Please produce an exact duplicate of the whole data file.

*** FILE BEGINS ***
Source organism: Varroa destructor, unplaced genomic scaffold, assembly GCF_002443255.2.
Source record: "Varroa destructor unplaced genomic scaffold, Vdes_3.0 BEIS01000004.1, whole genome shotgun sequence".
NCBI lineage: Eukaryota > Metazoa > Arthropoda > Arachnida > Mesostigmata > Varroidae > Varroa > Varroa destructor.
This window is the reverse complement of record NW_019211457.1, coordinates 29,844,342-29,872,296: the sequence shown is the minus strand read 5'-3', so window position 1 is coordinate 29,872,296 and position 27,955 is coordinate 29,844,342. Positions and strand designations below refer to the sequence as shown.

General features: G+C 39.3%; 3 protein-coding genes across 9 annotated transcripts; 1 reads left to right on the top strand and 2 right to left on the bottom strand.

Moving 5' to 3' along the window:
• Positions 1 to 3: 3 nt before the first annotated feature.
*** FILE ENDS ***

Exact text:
Source organism: Varroa destructor, unplaced genomic scaffold, assembly GCF_002443255.2.
Source record: "Varroa destructor unplaced genomic scaffold, Vdes_3.0 BEIS01000004.1, whole genome shotgun sequence".
NCBI lineage: Eukaryota > Metazoa > Arthropoda > Arachnida > Mesostigmata > Varroidae > Varroa > Varroa destructor.
This window is the reverse complement of record NW_019211457.1, coordinates 29,844,342-29,872,296: the sequence shown is the minus strand read 5'-3', so window position 1 is coordinate 29,872,296 and position 27,955 is coordinate 29,844,342. Positions and strand designations below refer to the sequence as shown.

General features: G+C 39.3%; 3 protein-coding genes across 9 annotated transcripts; 1 reads left to right on the top strand and 2 right to left on the bottom strand.

Moving 5' to 3' along the window:
• Positions 1 to 3: 3 nt before the first annotated feature.